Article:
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Environmentalists call on Govt: Stop the talk, speed up action
Plenty talk. Little real action. Small steps forward but a long way to go yet. This is the consensus among environmentalists on the Government’s attitude towards environmental protection. The 2013 budget statement appears to hold a little more promise than the last one.
The 2012 budget promised to continue to work towards finalising the Beverage Containers Bill to give effect to the recycling of waste containers and discourage the careless It also told of Green Fund legislation which provided for organisations and community groups to qualify for assistance.
This year’s budget promised to finalise waste management rules, protect forest resources and expand CEPEP Marine to the East and South. Improvement in drainage and a moratorium on construction were other promises. Environmentalist Stephen Broadbridge felt the Government was moving in the right direction and the country was actually moving forward, but not fast enough.
“They are taking the right steps but they need to fast-track things,” he said. The previous administration actually pushed environmental protection backwards by taking away honorary game wardens and making it legal to quarry without permission, he said.
The present Government put back quarrying legislation to fix this and increased fisheries officers, Broadbridge said. The PNM ignored pleas to ban hunting but the PP Government brought legislation to outlaw turtle hunting, he added. He remains disappointed, however, at the lack of protection for wildlife.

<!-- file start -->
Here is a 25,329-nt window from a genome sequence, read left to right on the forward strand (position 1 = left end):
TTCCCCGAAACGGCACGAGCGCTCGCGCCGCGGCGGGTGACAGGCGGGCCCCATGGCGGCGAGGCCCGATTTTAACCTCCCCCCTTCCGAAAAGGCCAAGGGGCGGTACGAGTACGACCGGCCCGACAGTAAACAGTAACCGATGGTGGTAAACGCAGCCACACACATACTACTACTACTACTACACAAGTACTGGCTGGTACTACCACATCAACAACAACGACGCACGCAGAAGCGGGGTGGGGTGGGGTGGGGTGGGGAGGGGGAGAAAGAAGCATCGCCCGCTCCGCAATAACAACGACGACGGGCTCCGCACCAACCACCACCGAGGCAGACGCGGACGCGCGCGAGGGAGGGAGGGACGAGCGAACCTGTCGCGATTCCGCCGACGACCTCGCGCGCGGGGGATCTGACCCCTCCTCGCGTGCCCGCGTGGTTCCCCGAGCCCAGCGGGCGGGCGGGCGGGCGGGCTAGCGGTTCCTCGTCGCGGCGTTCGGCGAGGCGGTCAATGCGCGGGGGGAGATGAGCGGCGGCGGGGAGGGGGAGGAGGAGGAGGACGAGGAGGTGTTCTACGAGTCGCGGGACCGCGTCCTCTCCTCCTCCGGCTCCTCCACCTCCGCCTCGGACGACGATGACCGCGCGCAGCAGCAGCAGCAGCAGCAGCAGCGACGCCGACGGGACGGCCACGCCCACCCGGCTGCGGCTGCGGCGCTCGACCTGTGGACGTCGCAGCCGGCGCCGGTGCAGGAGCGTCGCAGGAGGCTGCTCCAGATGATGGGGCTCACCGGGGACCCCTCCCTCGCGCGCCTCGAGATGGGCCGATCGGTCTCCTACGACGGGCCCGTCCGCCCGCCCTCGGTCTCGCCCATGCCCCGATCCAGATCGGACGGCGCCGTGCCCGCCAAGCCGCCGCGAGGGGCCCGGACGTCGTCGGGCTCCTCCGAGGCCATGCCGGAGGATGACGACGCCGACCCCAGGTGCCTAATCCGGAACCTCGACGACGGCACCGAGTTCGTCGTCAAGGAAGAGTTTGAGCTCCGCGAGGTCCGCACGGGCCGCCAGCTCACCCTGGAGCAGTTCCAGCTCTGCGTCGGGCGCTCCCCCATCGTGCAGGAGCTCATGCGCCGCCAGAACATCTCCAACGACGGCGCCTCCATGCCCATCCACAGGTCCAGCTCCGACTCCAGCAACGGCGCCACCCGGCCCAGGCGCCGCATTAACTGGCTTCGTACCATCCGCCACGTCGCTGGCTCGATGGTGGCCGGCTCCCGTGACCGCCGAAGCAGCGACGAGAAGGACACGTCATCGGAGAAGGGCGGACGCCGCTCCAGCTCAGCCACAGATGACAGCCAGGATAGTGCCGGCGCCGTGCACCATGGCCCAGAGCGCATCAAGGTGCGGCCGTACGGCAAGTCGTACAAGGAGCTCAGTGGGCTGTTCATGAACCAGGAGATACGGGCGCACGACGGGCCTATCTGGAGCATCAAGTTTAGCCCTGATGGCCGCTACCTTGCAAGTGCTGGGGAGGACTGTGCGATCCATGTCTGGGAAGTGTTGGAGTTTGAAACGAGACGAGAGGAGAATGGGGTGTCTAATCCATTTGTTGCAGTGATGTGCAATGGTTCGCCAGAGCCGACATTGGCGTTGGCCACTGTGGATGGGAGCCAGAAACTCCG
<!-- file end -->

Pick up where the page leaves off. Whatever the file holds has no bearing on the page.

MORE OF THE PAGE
“A lot more wildlife officers are needed and the revision of legislation is a priority,” he said. The Environmental Management Authority (EMA) seems to be showing business how to dodge environmental laws rather than protecting the environment, Broadbridge claimed.
And, to date, not a single government has been really concerned about bush fires, the real cause of flooding, he said. Marc de Verteuil, of Papa Bois Conservation, felt there was only limited improvement in environmental protection. “They have closed the loophole that allowed turtles to be hunted but it certainly didn’t end the turtle trade.”
De Verteuil said the trade continues secretly. Illegal quarrying also continues despite legislation against it. De Verteuil believes not enough enforcement of environmental law and monitoring are being done. The Beverage Containers Bill is yet to be passed while plastic pollution has increased, he said.
“Plastic pollution has entered the food chain. It’s present in all of us,” he warned. Stephen Harris, of Secure Recycling Ltd, said he was not seeing any major improvements in environmental protection. “There is a lot of talk and very little action.” He said, in reality, it’s very difficult to access money from the Green Fund because of bureaucracy.
“Only a few projects have been approved so far.” A lot of recycling companies are still awaiting the impetus the passage of the Beverage Containers Bill will give them, he said. EMA CEO Dr Joth Singh said there were only 16 officers in the Environmental Police Unit.
“This is insufficient for true day-to-day policing...We are lobbying to have the EPU strengthened,” he said. Singh disagreed that the EMA worked in favour of the private sector. “We use the same yardstick for every project that comes across our desk,” he said, citing the example of the EMA’s action against Home Construction Ltd (HCL) for alleged lead pollution.
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